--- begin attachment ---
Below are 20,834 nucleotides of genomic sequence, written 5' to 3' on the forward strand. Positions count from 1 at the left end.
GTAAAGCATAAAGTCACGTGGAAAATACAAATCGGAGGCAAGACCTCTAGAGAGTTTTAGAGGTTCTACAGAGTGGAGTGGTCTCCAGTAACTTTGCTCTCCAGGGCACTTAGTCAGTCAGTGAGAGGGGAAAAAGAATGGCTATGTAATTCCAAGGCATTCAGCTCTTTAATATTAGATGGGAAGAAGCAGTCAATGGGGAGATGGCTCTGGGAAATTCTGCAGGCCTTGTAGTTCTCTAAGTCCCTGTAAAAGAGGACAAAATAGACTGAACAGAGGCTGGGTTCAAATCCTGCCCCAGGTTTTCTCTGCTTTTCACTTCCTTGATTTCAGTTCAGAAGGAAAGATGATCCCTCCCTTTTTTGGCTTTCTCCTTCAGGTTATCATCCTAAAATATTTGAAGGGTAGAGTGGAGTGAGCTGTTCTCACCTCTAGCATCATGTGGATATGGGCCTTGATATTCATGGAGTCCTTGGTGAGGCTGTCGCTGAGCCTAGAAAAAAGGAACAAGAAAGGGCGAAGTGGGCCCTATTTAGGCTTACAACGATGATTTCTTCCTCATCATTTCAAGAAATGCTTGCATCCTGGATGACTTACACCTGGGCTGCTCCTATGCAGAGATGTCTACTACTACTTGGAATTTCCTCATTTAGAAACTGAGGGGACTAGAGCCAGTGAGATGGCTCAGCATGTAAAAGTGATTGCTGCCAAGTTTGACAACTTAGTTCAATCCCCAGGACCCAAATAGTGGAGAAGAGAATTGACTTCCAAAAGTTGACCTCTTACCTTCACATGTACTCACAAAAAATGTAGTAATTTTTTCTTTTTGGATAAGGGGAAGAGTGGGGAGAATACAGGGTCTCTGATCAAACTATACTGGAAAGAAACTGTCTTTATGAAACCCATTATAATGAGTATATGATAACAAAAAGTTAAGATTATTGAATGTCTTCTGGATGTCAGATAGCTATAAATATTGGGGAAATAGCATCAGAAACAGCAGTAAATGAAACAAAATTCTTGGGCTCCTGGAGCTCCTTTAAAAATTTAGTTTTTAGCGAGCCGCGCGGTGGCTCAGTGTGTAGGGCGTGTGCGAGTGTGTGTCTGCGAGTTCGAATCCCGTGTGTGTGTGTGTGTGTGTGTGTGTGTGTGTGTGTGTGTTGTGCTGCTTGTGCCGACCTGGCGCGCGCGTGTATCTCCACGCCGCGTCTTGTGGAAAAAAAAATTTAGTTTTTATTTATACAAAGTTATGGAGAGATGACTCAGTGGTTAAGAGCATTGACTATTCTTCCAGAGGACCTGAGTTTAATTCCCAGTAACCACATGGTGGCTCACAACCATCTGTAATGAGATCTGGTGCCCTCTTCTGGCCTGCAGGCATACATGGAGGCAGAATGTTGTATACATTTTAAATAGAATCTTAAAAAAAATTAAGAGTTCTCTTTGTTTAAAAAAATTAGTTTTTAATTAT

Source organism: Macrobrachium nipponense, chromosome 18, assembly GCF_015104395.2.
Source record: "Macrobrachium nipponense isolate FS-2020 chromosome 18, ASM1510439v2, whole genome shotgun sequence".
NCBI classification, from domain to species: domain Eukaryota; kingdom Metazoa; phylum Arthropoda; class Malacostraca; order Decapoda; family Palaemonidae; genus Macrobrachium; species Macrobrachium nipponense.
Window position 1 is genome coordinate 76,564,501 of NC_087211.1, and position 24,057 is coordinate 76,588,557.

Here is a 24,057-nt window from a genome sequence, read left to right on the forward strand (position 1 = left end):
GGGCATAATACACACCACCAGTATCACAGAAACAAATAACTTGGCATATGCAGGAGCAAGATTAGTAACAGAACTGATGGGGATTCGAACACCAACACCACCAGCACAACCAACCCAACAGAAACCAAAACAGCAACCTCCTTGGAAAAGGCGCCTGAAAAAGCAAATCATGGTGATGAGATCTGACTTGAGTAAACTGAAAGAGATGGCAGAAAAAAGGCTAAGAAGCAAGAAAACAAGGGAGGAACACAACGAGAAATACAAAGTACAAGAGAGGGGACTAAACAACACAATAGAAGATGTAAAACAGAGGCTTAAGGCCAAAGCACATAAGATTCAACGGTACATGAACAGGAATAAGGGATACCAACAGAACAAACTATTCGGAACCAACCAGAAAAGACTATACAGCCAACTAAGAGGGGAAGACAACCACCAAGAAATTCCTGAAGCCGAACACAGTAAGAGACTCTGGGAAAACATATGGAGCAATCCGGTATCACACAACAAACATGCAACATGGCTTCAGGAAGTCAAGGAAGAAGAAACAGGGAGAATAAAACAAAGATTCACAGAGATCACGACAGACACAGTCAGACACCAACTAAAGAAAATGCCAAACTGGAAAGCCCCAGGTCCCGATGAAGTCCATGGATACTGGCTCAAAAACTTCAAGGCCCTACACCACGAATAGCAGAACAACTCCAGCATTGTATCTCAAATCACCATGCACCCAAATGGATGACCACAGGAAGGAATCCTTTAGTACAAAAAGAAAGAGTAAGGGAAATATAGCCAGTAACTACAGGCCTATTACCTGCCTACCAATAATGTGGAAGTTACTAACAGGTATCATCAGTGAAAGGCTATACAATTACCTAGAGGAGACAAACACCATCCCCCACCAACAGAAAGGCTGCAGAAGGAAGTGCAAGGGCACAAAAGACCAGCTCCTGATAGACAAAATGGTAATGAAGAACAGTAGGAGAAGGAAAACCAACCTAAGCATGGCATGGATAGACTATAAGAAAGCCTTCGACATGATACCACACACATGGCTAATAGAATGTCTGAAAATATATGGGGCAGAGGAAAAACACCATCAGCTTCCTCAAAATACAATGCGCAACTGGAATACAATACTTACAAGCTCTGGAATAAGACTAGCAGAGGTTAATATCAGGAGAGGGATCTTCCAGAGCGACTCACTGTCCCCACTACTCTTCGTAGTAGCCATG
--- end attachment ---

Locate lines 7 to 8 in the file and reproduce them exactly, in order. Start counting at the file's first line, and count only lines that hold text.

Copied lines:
Here is a 24,057-nt window from a genome sequence, read left to right on the forward strand (position 1 = left end):
GGGCATAATACACACCACCAGTATCACAGAAACAAATAACTTGGCATATGCAGGAGCAAGATTAGTAACAGAACTGATGGGGATTCGAACACCAACACCACCAGCACAACCAACCCAACAGAAACCAAAACAGCAACCTCCTTGGAAAAGGCGCCTGAAAAAGCAAATCATGGTGATGAGATCTGACTTGAGTAAACTGAAAGAGATGGCAGAAAAAAGGCTAAGAAGCAAGAAAACAAGGGAGGAACACAACGAGAAATACAAAGTACAAGAGAGGGGACTAAACAACACAATAGAAGATGTAAAACAGAGGCTTAAGGCCAAAGCACATAAGATTCAACGGTACATGAACAGGAATAAGGGATACCAACAGAACAAACTATTCGGAACCAACCAGAAAAGACTATACAGCCAACTAAGAGGGGAAGACAACCACCAAGAAATTCCTGAAGCCGAACACAGTAAGAGACTCTGGGAAAACATATGGAGCAATCCGGTATCACACAACAAACATGCAACATGGCTTCAGGAAGTCAAGGAAGAAGAAACAGGGAGAATAAAACAAAGATTCACAGAGATCACGACAGACACAGTCAGACACCAACTAAAGAAAATGCCAAACTGGAAAGCCCCAGGTCCCGATGAAGTCCATGGATACTGGCTCAAAAACTTCAAGGCCCTACACCACGAATAGCAGAACAACTCCAGCATTGTATCTCAAATCACCATGCACCCAAATGGATGACCACAGGAAGGAATCCTTTAGTACAAAAAGAAAGAGTAAGGGAAATATAGCCAGTAACTACAGGCCTATTACCTGCCTACCAATAATGTGGAAGTTACTAACAGGTATCATCAGTGAAAGGCTATACAATTACCTAGAGGAGACAAACACCATCCCCCACCAACAGAAAGGCTGCAGAAGGAAGTGCAAGGGCACAAAAGACCAGCTCCTGATAGACAAAATGGTAATGAAGAACAGTAGGAGAAGGAAAACCAACCTAAGCATGGCATGGATAGACTATAAGAAAGCCTTCGACATGATACCACACACATGGCTAATAGAATGTCTGAAAATATATGGGGCAGAGGAAAAACACCATCAGCTTCCTCAAAATACAATGCGCAACTGGAATACAATACTTACAAGCTCTGGAATAAGACTAGCAGAGGTTAATATCAGGAGAGGGATCTTCCAGAGCGACTCACTGTCCCCACTACTCTTCGTAGTAGCCATG